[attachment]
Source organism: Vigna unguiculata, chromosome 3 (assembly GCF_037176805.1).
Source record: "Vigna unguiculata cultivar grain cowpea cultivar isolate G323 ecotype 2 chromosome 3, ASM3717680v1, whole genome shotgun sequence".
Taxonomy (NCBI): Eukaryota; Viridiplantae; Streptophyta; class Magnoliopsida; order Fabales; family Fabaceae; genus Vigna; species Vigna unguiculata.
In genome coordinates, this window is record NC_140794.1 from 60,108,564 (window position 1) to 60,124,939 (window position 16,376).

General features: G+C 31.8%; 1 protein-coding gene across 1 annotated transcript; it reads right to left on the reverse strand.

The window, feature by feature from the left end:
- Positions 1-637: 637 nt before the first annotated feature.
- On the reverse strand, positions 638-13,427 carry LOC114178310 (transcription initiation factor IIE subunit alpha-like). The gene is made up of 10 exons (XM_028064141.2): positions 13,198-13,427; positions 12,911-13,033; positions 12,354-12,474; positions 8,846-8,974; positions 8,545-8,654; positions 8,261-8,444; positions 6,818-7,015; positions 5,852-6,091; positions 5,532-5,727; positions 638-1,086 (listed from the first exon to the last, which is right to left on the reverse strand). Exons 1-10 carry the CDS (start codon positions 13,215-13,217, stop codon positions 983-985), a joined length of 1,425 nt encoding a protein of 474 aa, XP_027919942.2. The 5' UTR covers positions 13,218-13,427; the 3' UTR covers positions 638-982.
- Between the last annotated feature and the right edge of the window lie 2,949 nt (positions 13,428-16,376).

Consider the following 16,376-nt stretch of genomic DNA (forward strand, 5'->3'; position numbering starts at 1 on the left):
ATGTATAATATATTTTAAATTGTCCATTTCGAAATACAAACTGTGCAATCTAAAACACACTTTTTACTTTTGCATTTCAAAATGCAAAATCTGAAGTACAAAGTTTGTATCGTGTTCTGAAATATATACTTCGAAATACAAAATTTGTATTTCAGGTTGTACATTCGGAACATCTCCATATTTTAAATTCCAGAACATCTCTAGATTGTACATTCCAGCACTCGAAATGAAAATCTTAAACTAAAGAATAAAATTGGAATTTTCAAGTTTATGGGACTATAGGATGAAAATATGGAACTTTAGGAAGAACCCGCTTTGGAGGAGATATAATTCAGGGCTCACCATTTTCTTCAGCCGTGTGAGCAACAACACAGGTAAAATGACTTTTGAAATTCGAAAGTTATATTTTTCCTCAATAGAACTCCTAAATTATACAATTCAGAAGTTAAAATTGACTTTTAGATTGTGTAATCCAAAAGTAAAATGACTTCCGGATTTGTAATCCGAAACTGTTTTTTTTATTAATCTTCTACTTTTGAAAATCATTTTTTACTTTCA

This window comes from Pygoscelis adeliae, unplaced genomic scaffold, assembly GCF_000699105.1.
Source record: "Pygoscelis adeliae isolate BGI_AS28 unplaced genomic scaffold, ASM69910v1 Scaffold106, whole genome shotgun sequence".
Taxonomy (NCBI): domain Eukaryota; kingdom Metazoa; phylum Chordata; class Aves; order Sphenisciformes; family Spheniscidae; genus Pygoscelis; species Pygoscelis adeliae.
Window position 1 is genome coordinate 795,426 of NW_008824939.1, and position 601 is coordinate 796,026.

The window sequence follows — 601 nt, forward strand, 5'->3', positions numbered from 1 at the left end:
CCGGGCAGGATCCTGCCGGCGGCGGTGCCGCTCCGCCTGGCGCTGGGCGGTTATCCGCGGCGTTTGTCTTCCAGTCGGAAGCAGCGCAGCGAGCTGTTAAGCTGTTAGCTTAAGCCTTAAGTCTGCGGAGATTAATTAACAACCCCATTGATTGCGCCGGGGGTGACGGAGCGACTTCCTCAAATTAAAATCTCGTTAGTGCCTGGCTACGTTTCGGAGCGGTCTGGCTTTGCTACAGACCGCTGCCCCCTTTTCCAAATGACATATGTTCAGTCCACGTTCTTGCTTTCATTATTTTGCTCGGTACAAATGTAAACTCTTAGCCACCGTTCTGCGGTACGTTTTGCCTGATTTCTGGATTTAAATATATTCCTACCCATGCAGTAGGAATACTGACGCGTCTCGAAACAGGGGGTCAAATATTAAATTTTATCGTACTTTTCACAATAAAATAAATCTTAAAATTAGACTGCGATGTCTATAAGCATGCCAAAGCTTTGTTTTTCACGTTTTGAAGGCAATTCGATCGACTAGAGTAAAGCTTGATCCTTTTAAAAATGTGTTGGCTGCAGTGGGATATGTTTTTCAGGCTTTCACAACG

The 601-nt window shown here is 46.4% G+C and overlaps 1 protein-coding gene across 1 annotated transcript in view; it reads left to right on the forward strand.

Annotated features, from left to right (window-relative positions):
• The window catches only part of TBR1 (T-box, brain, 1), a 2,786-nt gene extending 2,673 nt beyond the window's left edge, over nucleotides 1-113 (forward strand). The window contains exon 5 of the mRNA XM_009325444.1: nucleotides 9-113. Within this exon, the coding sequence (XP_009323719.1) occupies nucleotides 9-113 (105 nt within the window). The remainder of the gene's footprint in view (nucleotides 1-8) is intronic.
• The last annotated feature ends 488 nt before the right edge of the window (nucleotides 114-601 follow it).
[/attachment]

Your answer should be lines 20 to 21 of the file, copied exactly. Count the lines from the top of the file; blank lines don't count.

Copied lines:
• The window catches only part of TBR1 (T-box, brain, 1), a 2,786-nt gene extending 2,673 nt beyond the window's left edge, over nucleotides 1-113 (forward strand). The window contains exon 5 of the mRNA XM_009325444.1: nucleotides 9-113. Within this exon, the coding sequence (XP_009323719.1) occupies nucleotides 9-113 (105 nt within the window). The remainder of the gene's footprint in view (nucleotides 1-8) is intronic.
• The last annotated feature ends 488 nt before the right edge of the window (nucleotides 114-601 follow it).